Most living Americans had never before seen a cigarette advertised on television - they were banned in 1971.Step back, nanny.
But the electronic cigarettes fall outside that law, since they contain no tobacco. That is just one way they fall into what one anti-smoking campaigner calls a regulatory "no man's land."...
Unless they make a therapeutic claim, for example that they can help people quit smoking, they fall in the cracks between federal tobacco regulations and rules covering drug devices like insulin pumps...
In the new commercial, Lorillard appears to have reached into the bag of advertising tricks that got previous generations of Americans hooked on cigarettes, tobacco industry critics say.
"It feels like what they're trying to do is re-establish a norm that smoking is okay, that smoking is glamorous and acceptable," says Cynthia Hallett, executive director of Americans for Non-Smokers' Rights.
I'm waiting for the day when there will be legal THC-delivering eCigs. And here I am smoking a blu eCig. I've never been a tobacco smoker. So I think these things might be nice for people who want to play-smoke and have a bit of nicotine — which is a stimulant and a relaxant.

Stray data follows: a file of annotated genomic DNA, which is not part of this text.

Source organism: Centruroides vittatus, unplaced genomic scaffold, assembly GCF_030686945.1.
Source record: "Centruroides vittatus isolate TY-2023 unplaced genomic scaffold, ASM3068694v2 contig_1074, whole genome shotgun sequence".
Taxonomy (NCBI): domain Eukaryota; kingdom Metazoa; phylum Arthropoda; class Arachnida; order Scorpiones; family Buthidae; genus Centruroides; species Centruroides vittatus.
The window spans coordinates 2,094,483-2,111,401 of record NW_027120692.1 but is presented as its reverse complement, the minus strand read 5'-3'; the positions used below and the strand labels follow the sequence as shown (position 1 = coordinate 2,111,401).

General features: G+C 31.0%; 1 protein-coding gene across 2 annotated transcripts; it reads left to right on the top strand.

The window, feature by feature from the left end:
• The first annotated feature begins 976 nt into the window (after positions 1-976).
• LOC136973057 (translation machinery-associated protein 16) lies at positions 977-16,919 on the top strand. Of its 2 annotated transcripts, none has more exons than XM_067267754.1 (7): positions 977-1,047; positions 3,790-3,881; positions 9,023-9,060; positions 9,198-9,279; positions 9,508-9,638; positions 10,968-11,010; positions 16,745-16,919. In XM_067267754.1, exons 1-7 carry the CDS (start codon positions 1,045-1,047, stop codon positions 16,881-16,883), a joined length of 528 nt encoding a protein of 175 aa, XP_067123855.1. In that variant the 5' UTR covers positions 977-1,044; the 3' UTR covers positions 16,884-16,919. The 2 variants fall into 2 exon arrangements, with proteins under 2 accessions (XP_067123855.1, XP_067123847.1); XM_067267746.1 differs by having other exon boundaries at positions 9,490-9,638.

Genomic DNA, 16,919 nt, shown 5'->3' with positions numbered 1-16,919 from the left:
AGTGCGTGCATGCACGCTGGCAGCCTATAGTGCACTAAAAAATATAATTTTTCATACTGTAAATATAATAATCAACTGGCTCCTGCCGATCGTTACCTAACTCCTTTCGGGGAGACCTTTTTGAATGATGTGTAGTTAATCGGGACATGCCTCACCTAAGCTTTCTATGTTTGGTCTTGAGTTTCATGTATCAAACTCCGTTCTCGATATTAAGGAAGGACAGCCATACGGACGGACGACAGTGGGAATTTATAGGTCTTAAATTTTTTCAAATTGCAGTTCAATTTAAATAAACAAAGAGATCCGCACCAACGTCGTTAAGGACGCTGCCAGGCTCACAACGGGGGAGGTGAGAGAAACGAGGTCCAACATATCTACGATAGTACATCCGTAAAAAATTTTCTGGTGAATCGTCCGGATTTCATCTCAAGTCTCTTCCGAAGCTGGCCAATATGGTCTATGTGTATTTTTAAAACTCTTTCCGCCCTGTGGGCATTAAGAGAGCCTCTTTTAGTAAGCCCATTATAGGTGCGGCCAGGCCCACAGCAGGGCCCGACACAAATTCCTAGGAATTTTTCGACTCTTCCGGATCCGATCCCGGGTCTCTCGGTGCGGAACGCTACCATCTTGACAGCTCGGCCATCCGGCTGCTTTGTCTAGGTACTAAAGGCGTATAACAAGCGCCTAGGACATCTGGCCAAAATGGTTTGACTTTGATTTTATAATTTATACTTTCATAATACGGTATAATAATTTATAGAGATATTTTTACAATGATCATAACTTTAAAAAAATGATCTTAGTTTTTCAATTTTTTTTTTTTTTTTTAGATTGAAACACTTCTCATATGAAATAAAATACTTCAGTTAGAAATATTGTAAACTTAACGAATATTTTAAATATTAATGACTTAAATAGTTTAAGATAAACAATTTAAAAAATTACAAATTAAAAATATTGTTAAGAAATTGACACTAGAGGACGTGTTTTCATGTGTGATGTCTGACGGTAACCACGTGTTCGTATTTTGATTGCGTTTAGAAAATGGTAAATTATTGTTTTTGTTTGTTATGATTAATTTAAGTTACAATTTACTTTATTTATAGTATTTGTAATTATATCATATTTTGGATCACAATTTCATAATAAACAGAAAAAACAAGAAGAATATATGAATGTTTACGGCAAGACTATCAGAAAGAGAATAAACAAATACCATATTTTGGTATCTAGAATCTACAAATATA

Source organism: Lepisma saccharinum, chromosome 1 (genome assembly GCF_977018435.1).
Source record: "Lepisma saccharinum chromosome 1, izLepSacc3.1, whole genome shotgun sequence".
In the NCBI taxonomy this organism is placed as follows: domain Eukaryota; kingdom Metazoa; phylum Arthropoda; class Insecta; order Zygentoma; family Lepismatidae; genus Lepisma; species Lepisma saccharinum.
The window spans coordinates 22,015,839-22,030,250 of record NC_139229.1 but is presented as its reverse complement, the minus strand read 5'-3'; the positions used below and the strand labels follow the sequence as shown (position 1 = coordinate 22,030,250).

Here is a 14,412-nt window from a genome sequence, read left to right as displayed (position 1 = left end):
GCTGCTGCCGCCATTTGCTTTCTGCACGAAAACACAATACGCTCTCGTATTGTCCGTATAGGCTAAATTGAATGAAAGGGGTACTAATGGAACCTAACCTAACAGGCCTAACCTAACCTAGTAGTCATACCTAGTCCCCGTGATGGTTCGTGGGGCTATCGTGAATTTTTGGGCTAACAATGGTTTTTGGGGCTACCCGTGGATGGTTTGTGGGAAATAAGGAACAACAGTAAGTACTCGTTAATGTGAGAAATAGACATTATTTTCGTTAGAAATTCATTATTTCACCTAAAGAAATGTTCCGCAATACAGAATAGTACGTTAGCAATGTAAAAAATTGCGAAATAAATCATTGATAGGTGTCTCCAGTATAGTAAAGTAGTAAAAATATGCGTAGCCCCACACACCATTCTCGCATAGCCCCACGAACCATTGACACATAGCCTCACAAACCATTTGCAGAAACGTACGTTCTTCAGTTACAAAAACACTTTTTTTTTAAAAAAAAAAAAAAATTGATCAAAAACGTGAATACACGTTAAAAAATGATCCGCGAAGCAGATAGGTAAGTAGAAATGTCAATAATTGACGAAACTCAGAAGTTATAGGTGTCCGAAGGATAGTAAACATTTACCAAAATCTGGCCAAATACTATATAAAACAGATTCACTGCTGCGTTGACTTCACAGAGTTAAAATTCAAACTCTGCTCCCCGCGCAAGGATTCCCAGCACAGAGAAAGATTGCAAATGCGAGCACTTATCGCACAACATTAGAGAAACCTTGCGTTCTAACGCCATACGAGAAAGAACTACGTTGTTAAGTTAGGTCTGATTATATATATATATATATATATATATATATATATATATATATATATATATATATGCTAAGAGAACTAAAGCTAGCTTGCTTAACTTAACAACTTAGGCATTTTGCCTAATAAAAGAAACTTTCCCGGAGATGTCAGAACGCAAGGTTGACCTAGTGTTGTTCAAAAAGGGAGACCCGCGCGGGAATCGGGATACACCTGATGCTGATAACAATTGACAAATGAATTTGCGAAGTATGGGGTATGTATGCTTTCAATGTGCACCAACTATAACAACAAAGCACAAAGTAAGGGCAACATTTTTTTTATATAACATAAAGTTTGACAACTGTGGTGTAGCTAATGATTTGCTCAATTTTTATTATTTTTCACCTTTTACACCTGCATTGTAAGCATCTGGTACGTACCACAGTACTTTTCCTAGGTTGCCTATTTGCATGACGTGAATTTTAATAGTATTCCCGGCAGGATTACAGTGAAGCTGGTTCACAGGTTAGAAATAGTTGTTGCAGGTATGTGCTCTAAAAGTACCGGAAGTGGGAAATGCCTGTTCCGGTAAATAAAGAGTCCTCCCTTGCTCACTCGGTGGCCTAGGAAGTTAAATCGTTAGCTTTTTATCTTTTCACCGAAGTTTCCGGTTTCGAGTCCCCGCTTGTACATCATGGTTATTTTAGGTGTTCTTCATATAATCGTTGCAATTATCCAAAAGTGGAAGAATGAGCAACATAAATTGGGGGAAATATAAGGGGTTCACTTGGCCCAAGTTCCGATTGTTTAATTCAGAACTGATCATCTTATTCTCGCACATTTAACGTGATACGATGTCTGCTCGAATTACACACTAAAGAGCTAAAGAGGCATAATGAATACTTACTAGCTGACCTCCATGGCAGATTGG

Nicotine appears to enhance concentration and memory... It also appears to enhance alertness.... Arousal is increased... Pain is reduced... Anxiety is reduced...Anyway, watch the ad at the first link. When I showed it to Meade — who, like me, loved the "take our freedom back" slogan — he said that was the key to understanding the famous "smoking guy" ad for Herman Cain.
Research suggests that, when smokers wish to achieve a stimulating effect, they take short quick puffs, which produce a low level of blood nicotine. This stimulates nerve transmission. When they wish to relax, they take deep puffs, which produce a high level of blood nicotine, which depresses the passage of nerve impulses, producing a mild sedative effect.